Jack Lightstone has written an interesting chapter on “The Dead and Their Tombs” in his book, The Commerce of the Sacred: Mediation of the Divine Among Jews ni the Greco-Roman World (Columbia University Press 2006). In the chapter he deals with the Hebrew Bible and other Judaic literature of antiquity. What would be very interesting indeed would be if someone would bring Lightstone’s chapter/thesis in conversation with the New Testament, especially with the New Testament’s account of the burial and tomb of Jesus of Nazareth.
“By the end of the Second Commonwealth, then, and possibly several centuries before, the tombs became a gate to heaven, as were the altars of Ancient Israel, rather than a passage to the netherworld.”¹ Lightstone also notes a striking correlation between two of Herod’s magnanimous building projects, namely, the mausoleum in Hebron and the Temple in Jerusalem: “The one is a scaled-down version of the other—with of course one major difference; in place of the Sanctuary, which occupied the center of the Temple compound, one has in Hebron the six raised tombs of the Mausoleum…Here, as at the altar, heaven and earth met.”²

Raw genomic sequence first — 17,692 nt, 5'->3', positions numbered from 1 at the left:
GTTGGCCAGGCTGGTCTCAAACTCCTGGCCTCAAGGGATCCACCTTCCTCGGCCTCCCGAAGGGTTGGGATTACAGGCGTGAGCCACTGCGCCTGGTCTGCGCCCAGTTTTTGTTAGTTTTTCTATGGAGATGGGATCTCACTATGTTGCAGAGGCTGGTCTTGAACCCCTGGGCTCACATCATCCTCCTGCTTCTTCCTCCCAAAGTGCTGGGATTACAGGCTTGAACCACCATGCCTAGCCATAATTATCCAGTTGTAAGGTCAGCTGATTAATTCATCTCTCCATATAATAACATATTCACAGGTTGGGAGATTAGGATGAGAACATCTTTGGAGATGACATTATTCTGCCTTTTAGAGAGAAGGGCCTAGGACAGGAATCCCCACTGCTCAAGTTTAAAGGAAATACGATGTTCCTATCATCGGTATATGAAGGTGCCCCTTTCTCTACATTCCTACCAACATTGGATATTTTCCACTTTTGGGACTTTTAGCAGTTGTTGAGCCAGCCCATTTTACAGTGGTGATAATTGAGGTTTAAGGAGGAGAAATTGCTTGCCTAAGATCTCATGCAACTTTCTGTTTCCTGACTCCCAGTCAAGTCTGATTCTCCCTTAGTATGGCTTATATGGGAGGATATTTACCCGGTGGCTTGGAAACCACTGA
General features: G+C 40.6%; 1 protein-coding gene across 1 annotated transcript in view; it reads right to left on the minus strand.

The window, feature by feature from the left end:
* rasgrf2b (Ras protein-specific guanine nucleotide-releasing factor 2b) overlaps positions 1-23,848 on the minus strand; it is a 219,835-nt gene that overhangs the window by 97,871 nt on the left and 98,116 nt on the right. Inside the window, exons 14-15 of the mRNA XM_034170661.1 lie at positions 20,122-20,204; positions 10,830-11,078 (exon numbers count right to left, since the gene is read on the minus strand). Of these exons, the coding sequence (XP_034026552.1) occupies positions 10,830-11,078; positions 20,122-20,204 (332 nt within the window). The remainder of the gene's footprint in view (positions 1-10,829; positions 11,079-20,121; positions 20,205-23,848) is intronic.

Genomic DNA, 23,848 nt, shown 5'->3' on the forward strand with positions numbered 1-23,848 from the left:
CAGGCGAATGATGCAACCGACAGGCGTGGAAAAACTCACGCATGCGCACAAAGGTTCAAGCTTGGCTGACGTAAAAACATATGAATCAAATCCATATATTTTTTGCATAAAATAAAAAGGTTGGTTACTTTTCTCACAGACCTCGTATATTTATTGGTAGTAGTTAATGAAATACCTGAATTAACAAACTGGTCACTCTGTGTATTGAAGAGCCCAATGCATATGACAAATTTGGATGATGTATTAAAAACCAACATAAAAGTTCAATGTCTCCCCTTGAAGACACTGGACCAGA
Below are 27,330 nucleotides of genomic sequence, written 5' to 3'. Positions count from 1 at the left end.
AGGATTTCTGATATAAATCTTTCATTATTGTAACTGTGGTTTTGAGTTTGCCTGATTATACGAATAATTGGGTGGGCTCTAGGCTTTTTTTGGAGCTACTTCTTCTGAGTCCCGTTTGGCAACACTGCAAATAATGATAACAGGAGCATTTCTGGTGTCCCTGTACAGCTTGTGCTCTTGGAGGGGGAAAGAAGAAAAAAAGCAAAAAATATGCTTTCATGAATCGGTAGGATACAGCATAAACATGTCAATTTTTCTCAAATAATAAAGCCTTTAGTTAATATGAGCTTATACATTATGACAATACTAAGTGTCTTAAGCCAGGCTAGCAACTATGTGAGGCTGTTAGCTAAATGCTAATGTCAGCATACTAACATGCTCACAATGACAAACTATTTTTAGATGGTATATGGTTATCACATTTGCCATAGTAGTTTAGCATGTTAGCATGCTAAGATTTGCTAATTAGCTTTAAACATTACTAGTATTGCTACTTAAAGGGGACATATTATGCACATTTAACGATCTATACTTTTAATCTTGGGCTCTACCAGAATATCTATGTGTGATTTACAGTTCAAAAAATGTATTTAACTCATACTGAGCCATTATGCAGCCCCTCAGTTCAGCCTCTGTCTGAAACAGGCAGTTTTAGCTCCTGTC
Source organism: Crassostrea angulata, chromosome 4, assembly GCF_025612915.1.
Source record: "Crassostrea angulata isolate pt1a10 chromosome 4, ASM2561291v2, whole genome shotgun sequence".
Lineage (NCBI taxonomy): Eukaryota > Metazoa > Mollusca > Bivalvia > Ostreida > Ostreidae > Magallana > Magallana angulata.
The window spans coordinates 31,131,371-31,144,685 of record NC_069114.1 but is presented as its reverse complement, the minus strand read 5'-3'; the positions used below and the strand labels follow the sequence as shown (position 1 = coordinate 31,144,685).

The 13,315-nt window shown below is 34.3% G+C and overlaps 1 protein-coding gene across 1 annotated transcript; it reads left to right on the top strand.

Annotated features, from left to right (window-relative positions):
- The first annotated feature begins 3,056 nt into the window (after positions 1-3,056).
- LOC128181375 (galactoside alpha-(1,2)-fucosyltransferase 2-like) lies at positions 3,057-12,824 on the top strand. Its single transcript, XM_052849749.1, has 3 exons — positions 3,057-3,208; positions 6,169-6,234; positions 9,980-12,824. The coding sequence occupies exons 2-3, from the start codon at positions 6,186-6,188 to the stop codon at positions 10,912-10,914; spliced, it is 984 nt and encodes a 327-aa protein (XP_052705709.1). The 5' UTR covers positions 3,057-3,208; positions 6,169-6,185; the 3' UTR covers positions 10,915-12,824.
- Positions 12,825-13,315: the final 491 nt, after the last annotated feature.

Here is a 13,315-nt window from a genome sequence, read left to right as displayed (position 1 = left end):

One cannot help but wonder whether the early accounts of Jesus’s death, burial, and resurrection are drawing on precisely this aspect of the first century Jewish cultural encyclopedia. One wonders, also, what the empty tomb might have to contribute to the conversation?
¹ Lightstone, The Commerce of the Sacred, 50.
² Lightstone, ibid., 51.